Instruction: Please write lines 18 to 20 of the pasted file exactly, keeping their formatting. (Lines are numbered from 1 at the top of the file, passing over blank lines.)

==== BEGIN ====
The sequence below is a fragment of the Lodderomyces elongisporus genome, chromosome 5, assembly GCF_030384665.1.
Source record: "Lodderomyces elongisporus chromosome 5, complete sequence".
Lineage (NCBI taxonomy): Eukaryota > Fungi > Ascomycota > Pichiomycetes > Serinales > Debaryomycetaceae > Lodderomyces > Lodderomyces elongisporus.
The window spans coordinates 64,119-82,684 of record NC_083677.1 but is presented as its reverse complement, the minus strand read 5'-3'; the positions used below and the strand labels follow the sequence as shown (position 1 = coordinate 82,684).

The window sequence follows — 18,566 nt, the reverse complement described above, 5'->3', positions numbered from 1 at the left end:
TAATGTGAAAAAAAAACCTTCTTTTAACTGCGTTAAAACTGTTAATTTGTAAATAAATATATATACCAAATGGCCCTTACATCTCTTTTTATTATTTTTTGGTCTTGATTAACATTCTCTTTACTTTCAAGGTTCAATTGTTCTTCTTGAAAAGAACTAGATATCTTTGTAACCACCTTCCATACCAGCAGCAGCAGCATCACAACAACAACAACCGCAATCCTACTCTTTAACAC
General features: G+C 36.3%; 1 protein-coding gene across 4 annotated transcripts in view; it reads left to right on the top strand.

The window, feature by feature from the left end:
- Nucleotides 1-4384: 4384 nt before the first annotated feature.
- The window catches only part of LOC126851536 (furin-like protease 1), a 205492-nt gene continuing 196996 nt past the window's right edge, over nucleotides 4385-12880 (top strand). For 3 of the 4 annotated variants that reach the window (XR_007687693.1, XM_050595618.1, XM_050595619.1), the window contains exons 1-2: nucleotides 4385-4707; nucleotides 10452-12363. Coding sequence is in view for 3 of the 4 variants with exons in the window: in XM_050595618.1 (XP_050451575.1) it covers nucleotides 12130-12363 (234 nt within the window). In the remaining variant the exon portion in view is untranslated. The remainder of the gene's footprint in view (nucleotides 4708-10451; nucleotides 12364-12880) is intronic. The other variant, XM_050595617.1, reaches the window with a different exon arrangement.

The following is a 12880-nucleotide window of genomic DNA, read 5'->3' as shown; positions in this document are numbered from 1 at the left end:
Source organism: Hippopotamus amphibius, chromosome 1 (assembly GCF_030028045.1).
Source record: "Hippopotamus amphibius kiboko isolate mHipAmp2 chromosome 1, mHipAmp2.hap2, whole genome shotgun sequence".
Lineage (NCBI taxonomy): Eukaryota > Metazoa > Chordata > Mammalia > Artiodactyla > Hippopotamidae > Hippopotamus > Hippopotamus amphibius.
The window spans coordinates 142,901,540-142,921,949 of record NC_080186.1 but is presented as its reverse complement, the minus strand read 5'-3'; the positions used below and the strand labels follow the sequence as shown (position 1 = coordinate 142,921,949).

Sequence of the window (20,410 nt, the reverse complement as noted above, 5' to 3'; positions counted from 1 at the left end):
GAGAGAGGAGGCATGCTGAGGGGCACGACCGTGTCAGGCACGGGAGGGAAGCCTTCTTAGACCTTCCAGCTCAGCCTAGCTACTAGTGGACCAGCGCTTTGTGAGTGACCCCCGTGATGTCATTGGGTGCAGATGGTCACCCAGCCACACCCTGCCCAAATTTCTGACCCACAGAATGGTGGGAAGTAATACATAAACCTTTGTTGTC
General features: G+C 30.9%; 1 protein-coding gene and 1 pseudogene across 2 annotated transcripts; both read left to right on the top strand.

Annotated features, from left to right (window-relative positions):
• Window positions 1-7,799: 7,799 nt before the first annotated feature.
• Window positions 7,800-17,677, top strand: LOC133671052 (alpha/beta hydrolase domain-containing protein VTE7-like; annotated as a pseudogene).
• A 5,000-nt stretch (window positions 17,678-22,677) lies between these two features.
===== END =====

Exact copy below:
General features: G+C 30.9%; 1 protein-coding gene and 1 pseudogene across 2 annotated transcripts; both read left to right on the top strand.

Annotated features, from left to right (window-relative positions):
• Window positions 1-7,799: 7,799 nt before the first annotated feature.